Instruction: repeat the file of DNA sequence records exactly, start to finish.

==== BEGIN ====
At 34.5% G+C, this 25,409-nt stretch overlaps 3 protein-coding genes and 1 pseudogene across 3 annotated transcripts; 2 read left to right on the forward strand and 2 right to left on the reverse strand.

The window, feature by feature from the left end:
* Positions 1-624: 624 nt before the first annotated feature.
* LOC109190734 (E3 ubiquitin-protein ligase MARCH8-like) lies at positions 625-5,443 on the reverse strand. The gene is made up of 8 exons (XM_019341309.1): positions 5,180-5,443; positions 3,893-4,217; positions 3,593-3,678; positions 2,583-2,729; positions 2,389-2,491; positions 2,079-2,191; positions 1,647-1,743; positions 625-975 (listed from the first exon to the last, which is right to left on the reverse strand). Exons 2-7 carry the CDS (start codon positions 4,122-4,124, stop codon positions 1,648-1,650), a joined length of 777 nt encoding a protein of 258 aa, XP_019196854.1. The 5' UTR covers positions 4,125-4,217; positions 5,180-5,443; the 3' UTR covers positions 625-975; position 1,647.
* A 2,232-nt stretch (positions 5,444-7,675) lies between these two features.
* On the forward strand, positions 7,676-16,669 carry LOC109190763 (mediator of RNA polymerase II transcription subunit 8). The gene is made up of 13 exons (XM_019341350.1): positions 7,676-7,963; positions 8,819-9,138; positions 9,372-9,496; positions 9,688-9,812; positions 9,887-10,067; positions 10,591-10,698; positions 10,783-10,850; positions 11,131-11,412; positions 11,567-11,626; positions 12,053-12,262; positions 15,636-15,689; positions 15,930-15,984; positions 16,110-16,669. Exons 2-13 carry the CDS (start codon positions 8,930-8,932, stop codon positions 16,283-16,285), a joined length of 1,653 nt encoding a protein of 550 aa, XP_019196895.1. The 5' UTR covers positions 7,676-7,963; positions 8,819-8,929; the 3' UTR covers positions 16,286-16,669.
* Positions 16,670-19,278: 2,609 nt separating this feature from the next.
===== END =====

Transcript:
At 34.5% G+C, this 25,409-nt stretch overlaps 3 protein-coding genes and 1 pseudogene across 3 annotated transcripts; 2 read left to right on the forward strand and 2 right to left on the reverse strand.

The window, feature by feature from the left end:
* Positions 1-624: 624 nt before the first annotated feature.
* LOC109190734 (E3 ubiquitin-protein ligase MARCH8-like) lies at positions 625-5,443 on the reverse strand. The gene is made up of 8 exons (XM_019341309.1): positions 5,180-5,443; positions 3,893-4,217; positions 3,593-3,678; positions 2,583-2,729; positions 2,389-2,491; positions 2,079-2,191; positions 1,647-1,743; positions 625-975 (listed from the first exon to the last, which is right to left on the reverse strand). Exons 2-7 carry the CDS (start codon positions 4,122-4,124, stop codon positions 1,648-1,650), a joined length of 777 nt encoding a protein of 258 aa, XP_019196854.1. The 5' UTR covers positions 4,125-4,217; positions 5,180-5,443; the 3' UTR covers positions 625-975; position 1,647.
* A 2,232-nt stretch (positions 5,444-7,675) lies between these two features.
* On the forward strand, positions 7,676-16,669 carry LOC109190763 (mediator of RNA polymerase II transcription subunit 8). The gene is made up of 13 exons (XM_019341350.1): positions 7,676-7,963; positions 8,819-9,138; positions 9,372-9,496; positions 9,688-9,812; positions 9,887-10,067; positions 10,591-10,698; positions 10,783-10,850; positions 11,131-11,412; positions 11,567-11,626; positions 12,053-12,262; positions 15,636-15,689; positions 15,930-15,984; positions 16,110-16,669. Exons 2-13 carry the CDS (start codon positions 8,930-8,932, stop codon positions 16,283-16,285), a joined length of 1,653 nt encoding a protein of 550 aa, XP_019196895.1. The 5' UTR covers positions 7,676-7,963; positions 8,819-8,929; the 3' UTR covers positions 16,286-16,669.
* Positions 16,670-19,278: 2,609 nt separating this feature from the next.